Starknet state

The state of Starknet consists of:

  • Contract classes: a mapping between class hash and the class definition

  • Contract instances: a mapping between addresses (251-bit field elements) and the contract’s state.

A contract state consists of:

  • Class hash: defines the functionality of the contract

  • Contract storage: a key-value mapping where the key/values are field elements

  • Contract nonce: the number of transactions sent from this contract

With the above definition, we can provide a brief sketch of Starknet’s transition function. A transaction \(tx\) transitions the system from state \(S\) to state \(S'\) if:

  • \(tx\) is an invoke transaction, and the storage of \(S'\) is the result of executing the target contract code with respect to the previous state \(S\) (the arguments, contract address, and the specific entry point are part of the transaction)

  • \(tx\) is a deploy_account transaction, and \(S'\) contains the new contract’s state at the contract’s address. Additionally, the storage of \(S\) is updated according to the execution of the contract’s constructor.

  • \(tx\) is a declare transaction, and \(S'\) contains the class hash and definition in the contract classes mapping

State commitment

The state commitment is a digest which uniquely (up to hash collisions) encodes the state. In Starknet, the commitment combines the roots of two binary Merkle-Patricia trees of height 251 in the following manner:

state_commitment = ℎ(


  • \(h\) is the Poseidon hash function

  • STARKNET_STATE_V0 is a constant prefix string encoded in ASCII (and represented as a field element).

  • contracts_tree_root is the root of the Merkle-Patricia tree whose leaves are the contracts states, see below

  • classes_tree_root is the root of the Merkle-Patricia tree whose leaves are the compiled class hashes, see below

The contracts tree

Like Ethereum, this is a 2-level structure where the contract address determines the path from the root to the leaf encoding the contract state. The information stored in the leaf is:

\[h(h(h(\text{class_hash}, \text{storage_root}), \text{nonce}),0)\]


  • \(h\) is the Pedersen hash function.

  • \(\text{class_hash}\) is the hash of the contract’s definition discussed here

  • \(\text{storage_root}\) is the root of another Merkle-Patricia tree of height 251 that is constructed from the contract’s storage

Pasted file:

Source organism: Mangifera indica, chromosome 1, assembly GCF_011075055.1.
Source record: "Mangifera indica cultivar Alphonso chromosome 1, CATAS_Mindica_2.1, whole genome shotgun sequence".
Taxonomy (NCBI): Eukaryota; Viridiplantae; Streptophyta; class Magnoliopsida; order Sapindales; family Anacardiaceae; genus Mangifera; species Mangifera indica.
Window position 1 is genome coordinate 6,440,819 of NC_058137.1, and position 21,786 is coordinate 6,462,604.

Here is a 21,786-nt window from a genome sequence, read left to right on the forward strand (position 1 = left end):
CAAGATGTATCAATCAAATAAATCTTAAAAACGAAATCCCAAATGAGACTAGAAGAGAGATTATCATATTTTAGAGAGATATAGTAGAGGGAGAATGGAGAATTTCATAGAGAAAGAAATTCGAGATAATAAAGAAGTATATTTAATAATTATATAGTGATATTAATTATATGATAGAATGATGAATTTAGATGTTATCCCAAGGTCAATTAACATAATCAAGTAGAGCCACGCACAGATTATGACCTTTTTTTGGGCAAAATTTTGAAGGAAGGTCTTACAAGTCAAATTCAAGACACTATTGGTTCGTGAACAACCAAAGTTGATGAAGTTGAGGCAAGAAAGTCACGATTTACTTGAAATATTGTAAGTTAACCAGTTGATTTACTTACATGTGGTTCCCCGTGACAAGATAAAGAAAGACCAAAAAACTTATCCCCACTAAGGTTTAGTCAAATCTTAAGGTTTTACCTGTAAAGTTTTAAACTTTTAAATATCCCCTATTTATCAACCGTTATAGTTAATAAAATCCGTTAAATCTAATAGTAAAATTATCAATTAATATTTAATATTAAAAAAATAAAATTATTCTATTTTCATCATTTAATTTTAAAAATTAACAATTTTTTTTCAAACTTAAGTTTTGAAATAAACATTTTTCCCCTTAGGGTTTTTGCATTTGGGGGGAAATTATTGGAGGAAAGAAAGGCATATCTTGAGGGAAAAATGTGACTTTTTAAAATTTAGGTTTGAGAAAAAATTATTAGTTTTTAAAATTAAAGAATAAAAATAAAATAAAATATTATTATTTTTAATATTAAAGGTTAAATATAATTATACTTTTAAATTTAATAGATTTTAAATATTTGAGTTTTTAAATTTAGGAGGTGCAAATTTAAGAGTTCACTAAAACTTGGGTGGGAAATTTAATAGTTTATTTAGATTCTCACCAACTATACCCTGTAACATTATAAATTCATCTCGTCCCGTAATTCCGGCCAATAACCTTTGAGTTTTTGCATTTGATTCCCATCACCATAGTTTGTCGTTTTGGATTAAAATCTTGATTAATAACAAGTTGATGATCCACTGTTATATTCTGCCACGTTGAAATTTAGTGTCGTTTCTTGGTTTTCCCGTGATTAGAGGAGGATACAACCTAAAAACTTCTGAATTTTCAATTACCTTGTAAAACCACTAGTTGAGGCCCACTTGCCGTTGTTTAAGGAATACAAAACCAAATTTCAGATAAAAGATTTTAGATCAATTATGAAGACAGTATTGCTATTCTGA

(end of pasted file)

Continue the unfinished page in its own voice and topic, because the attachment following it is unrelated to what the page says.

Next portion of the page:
• \(\text{nonce}\) is the current nonce of the contract

The classes tree

The classes tree encodes the information about the existing classes in the state of Starknet. It maps (Cairo 1.0) class hashes to their compiled class hashes. The value of a leaf at a path corresponding to some class hash is given by:

ℎ(CONTRACT_CLASS_LEAF_V0, compiled_class_hash)


  • \(h\) is the Poseidon hash function

  • CONTRACT_CLASS_LEAF_V0 is a constant prefix string encoded in ASCII (and represented as a field element).

  • compiled_class_hash is the hash of the Cairo assembly resulting from compiling the given class via the Sierra→Casm compiler

Cairo 1.0 classes that are part of the commitment are defined with Sierra, an intermediate representation between Cairo 1.0 and Cairo assembly (see here for more information).

However, the prover only deals with Cairo assembly. This means that unless we want the compilation from Sierra to Casm to be part of every block in which the class is used, the commitment must have some information about the associated Cairo assembly.

Today, the user signs the compiled_class_hash as part of a declare v2 transaction. If the transaction was included in a block, then this compiled_class_hash becomes part of the commitment. In the future, when Sierra→Casm compilation becomes part of the Starknet OS, this value may be updated via a proof of the Sierra→Casm compiler execution, showing that compiling the same class with a newer compiler version results in some new compiled class hash.

Merkle-Patricia tree